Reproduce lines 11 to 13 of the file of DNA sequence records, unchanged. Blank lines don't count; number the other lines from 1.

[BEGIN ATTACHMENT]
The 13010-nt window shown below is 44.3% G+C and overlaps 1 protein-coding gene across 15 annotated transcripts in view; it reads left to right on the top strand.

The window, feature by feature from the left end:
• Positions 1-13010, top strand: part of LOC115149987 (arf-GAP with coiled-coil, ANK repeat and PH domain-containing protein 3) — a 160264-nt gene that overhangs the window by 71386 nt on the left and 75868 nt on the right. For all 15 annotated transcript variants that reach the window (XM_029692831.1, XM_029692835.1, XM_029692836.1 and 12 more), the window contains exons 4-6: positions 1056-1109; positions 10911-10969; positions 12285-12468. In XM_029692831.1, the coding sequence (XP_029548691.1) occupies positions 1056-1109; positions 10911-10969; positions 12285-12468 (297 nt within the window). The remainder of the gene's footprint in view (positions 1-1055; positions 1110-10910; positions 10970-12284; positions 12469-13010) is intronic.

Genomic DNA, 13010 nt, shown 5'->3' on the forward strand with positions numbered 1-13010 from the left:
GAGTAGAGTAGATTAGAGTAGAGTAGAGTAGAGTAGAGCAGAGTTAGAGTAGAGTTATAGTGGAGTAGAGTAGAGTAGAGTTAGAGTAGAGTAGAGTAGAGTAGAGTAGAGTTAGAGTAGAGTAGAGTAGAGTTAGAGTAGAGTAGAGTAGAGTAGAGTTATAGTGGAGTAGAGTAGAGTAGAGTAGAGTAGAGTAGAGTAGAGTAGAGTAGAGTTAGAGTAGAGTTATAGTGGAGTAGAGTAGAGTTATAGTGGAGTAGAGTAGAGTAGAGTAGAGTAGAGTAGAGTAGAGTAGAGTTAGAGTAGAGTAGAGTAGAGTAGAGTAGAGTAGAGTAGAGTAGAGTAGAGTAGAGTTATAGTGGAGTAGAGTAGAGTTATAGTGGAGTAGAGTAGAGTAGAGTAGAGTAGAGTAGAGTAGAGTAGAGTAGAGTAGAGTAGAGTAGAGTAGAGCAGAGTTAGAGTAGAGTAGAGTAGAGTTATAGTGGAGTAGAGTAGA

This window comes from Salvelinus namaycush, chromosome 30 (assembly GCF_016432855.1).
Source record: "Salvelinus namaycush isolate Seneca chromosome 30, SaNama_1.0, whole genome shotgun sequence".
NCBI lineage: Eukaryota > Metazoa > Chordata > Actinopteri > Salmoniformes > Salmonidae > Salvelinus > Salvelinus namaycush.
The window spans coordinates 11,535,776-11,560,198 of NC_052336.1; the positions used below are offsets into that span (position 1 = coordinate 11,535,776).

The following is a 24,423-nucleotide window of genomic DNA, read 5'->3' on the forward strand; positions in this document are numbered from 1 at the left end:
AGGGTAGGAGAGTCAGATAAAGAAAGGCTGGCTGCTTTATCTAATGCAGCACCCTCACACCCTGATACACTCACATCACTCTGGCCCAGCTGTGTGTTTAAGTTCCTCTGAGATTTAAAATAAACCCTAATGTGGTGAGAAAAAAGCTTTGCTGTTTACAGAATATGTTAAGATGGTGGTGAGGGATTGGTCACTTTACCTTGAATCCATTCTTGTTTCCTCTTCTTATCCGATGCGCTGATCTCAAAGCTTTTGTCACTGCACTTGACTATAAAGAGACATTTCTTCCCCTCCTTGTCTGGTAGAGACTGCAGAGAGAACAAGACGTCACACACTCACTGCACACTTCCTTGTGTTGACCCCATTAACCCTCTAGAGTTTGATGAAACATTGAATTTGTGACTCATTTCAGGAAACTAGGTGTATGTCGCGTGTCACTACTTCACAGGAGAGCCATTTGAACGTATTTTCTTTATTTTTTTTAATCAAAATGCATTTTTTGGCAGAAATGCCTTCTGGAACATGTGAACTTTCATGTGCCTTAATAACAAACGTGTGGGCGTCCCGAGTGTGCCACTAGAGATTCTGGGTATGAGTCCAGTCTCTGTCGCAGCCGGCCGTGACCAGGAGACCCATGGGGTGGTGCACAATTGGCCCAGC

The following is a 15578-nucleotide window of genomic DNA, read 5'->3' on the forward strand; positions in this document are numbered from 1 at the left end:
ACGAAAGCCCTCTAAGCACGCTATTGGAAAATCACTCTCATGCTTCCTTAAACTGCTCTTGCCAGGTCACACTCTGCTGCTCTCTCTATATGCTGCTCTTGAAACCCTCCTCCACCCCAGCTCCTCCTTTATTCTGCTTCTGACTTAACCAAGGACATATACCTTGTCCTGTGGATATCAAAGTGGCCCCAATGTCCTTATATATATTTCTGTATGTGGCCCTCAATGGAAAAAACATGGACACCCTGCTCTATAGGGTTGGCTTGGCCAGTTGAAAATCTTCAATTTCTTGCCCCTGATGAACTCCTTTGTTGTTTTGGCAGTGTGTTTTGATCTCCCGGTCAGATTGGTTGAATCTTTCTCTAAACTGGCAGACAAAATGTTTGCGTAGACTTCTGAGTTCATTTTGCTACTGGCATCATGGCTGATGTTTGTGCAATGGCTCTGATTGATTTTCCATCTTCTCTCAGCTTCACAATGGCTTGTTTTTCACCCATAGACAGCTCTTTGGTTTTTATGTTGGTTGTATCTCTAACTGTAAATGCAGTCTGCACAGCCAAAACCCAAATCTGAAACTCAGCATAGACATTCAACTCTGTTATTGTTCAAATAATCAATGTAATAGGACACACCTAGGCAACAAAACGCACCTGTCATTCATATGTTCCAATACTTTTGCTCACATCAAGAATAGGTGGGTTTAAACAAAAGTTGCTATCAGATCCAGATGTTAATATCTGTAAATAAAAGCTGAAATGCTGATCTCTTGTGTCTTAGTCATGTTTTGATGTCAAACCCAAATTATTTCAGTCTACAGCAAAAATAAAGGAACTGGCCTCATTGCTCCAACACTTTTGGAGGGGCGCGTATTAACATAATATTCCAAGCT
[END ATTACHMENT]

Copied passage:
AGGGTAGGAGAGTCAGATAAAGAAAGGCTGGCTGCTTTATCTAATGCAGCACCCTCACACCCTGATACACTCACATCACTCTGGCCCAGCTGTGTGTTTAAGTTCCTCTGAGATTTAAAATAAACCCTAATGTGGTGAGAAAAAAGCTTTGCTGTTTACAGAATATGTTAAGATGGTGGTGAGGGATTGGTCACTTTACCTTGAATCCATTCTTGTTTCCTCTTCTTATCCGATGCGCTGATCTCAAAGCTTTTGTCACTGCACTTGACTATAAAGAGACATTTCTTCCCCTCCTTGTCTGGTAGAGACTGCAGAGAGAACAAGACGTCACACACTCACTGCACACTTCCTTGTGTTGACCCCATTAACCCTCTAGAGTTTGATGAAACATTGAATTTGTGACTCATTTCAGGAAACTAGGTGTATGTCGCGTGTCACTACTTCACAGGAGAGCCATTTGAACGTATTTTCTTTATTTTTTTTAATCAAAATGCATTTTTTGGCAGAAATGCCTTCTGGAACATGTGAACTTTCATGTGCCTTAATAACAAACGTGTGGGCGTCCCGAGTGTGCCACTAGAGATTCTGGGTATGAGTCCAGTCTCTGTCGCAGCCGGCCGTGACCAGGAGACCCATGGGGTGGTGCACAATTGGCCCAGC

The following is a 15578-nucleotide window of genomic DNA, read 5'->3' on the forward strand; positions in this document are numbered from 1 at the left end:
ACGAAAGCCCTCTAAGCACGCTATTGGAAAATCACTCTCATGCTTCCTTAAACTGCTCTTGCCAGGTCACACTCTGCTGCTCTCTCTATATGCTGCTCTTGAAACCCTCCTCCACCCCAGCTCCTCCTTTATTCTGCTTCTGACTTAACCAAGGACATATACCTTGTCCTGTGGATATCAAAGTGGCCCCAATGTCCTTATATATATTTCTGTATGTGGCCCTCAATGGAAAAAACATGGACACCCTGCTCTATAGGGTTGGCTTGGCCAGTTGAAAATCTTCAATTTCTTGCCCCTGATGAACTCCTTTGTTGTTTTGGCAGTGTGTTTTGATCTCCCGGTCAGATTGGTTGAATCTTTCTCTAAACTGGCAGACAAAATGTTTGCGTAGACTTCTGAGTTCATTTTGCTACTGGCATCATGGCTGATGTTTGTGCAATGGCTCTGATTGATTTTCCATCTTCTCTCAGCTTCACAATGGCTTGTTTTTCACCCATAGACAGCTCTTTGGTTTTTATGTTGGTTGTATCTCTAACTGTAAATGCAGTCTGCACAGCCAAAACCCAAATCTGAAACTCAGCATAGACATTCAACTCTGTTATTGTTCAAATAATCAATGTAATAGGACACACCTAGGCAACAAAACGCACCTGTCATTCATATGTTCCAATACTTTTGCTCACATCAAGAATAGGTGGGTTTAAACAAAAGTTGCTATCAGATCCAGATGTTAATATCTGTAAATAAAAGCTGAAATGCTGATCTCTTGTGTCTTAGTCATGTTTTGATGTCAAACCCAAATTATTTCAGTCTACAGCAAAAATAAAGGAACTGGCCTCATTGCTCCAACACTTTTGGAGGGGCGCGTATTAACATAATATTCCAAGCT